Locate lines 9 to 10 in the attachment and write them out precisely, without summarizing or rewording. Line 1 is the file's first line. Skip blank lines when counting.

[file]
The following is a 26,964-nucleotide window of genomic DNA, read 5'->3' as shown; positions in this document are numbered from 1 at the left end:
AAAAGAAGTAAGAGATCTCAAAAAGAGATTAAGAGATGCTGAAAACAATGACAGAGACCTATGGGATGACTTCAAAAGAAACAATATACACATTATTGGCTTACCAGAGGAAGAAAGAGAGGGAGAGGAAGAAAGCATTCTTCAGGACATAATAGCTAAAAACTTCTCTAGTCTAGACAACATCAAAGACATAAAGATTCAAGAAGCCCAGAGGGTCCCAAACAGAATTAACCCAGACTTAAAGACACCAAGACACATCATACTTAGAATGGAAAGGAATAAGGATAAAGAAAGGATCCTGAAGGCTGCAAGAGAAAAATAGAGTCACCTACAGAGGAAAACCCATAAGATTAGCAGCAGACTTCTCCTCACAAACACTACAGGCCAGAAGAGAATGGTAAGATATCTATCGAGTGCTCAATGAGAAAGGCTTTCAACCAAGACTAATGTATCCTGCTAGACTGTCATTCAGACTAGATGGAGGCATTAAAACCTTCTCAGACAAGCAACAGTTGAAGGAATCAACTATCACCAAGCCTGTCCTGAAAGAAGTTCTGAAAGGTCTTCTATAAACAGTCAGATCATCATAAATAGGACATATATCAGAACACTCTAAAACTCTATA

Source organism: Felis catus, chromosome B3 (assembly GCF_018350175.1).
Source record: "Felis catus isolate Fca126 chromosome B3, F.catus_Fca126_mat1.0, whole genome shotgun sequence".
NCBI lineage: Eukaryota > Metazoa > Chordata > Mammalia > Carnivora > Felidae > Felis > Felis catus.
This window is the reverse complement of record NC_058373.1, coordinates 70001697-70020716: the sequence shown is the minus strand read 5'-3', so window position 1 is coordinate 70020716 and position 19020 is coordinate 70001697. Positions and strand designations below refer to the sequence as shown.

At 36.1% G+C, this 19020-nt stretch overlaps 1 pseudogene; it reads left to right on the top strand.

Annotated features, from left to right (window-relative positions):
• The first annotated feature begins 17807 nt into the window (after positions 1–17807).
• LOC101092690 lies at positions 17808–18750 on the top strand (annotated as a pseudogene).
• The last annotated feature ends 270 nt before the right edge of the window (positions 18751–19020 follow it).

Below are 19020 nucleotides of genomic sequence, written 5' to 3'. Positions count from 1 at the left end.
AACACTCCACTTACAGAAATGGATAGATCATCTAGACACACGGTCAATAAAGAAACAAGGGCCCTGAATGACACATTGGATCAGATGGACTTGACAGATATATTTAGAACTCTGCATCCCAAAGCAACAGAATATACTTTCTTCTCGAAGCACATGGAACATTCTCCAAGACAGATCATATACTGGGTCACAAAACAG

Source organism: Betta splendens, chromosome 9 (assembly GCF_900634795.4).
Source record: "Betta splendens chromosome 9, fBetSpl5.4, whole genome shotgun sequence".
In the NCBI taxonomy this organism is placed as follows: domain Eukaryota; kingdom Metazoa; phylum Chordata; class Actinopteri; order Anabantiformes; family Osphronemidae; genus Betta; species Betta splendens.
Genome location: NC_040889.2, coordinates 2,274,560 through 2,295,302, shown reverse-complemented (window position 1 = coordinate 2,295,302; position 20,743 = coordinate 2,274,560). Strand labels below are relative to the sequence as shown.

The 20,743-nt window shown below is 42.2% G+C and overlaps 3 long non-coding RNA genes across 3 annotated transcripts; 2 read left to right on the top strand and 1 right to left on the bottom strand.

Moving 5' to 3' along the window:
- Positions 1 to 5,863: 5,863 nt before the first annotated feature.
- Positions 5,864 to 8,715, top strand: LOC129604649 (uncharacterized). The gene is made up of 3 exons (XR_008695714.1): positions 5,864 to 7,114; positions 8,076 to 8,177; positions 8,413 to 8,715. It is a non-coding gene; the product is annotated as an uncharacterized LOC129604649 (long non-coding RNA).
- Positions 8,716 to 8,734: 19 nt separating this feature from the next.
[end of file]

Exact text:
• The first annotated feature begins 17807 nt into the window (after positions 1–17807).
• LOC101092690 lies at positions 17808–18750 on the top strand (annotated as a pseudogene).